It’s a funny part of life that you never really know the place you come from until you leave it. Before I left my suburb to go around Australia I thought pretty much everyone was white and catholic. It was only after leaving Australia I realized that I grew up on an isolated island at the bottom of Asia, and the world, which had for reasons of colonization, space, greed and power, tried to shape itself on a small island at the top of the world. And how my world view had been shaped, not by our Asian neighbours, but by Australia’s political alliances; we were the “West” and we had friends in high places in America and England – even if we were shining their shoes, or kissing their asses, we were still friends, right?
With this kind of upbringing, no matter how great my education or my understanding of how the media is used as a progopanda tool rather than a propagator of truth, I still remember when I was in my early 20s on my first overseas trip with my girlfriends to Bali, when we were parting ways and I was going back to Australia and they were continuing their travels to god help me, Jakarta, I remember having this image of a city full of people in head scarves carrying knives, you know, full of Muslims, those really, really scary people who want to take over the world. When I think of it, I don’t know where I got those ideas from because we never learned about Islam at school, we were too busy learning about the great Australian explorers and the gold rush. We never sat around our dinner table discussing religion and politics. I had no religious belief at all except the belief that going to church was really boring. I had never met a Muslim person that I knew of, but somehow I had imbibed the fear of Islam.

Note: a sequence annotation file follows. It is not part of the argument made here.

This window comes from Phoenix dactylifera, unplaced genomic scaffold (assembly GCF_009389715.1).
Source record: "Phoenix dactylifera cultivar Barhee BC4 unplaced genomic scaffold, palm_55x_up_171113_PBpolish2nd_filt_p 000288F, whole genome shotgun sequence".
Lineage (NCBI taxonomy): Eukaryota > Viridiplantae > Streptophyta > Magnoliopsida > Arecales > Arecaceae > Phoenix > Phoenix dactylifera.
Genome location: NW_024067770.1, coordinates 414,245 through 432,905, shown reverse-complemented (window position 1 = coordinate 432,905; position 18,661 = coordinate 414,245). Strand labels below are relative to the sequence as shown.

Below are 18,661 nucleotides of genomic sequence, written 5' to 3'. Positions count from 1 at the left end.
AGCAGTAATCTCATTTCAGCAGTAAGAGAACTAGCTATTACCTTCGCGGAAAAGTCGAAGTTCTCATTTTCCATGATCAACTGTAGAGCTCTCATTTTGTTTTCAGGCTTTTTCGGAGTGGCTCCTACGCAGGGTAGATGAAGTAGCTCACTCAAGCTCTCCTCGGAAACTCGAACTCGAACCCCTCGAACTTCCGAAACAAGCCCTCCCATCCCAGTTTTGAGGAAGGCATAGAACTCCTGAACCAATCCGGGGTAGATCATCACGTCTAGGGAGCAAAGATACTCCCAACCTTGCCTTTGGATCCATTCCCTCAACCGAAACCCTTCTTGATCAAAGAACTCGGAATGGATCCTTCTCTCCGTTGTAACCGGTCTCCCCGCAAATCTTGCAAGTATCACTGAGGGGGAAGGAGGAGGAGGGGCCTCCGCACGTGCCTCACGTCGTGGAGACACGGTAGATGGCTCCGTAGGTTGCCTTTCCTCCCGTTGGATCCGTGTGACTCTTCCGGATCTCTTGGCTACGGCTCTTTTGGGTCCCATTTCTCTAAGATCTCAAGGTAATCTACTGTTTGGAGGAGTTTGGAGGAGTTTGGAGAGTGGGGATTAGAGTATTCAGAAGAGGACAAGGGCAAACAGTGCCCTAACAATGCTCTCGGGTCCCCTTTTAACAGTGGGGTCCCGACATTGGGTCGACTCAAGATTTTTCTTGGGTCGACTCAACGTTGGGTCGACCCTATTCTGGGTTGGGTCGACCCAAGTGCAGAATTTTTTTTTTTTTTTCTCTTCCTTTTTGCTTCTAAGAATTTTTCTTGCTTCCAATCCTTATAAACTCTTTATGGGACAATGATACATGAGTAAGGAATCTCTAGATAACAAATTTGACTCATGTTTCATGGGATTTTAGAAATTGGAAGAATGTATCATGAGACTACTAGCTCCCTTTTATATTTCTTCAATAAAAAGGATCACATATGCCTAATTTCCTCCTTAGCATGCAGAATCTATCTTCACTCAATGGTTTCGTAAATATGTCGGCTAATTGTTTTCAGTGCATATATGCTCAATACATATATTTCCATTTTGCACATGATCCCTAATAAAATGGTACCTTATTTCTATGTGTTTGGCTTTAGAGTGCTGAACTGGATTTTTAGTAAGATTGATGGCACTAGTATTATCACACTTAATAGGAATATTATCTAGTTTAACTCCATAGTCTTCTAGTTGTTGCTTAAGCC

It is only through chance and good fortune in my life that I was able to question these unconscious feelings through my love of travelling to new places. When I went to India for the first time, I was afraid, and people in Australia were afraid for me; “watch out for those Indians, they will rob you, it is a dirty place, the people aren’t good, there are lots of Muslims there”; all viewpoints they had learned through their lense of nationality – where Australia was good, the West was good, and all the other countries in the world were dangerous. Coming from a country like Australia in which national identity had been shaped on the fear of Asians taking over, to decide to travel to these places was a great risk to my personal safety. Apparently.
But to my utter surprise, when the fear of being in an unknown country wore off, I found myself in a place that was a like a dream; where the hospitality moved me to tears, where I felt free and alive and my eyes were opened to the beauty of difference, where those who had the least offered the best hospitality, where Muslims lived, shopped, raised their families, went to school, went on holiday, invited me into their homes – my god, they were just like normal people. I couldn’t see any knives or guns anywhere in their houses.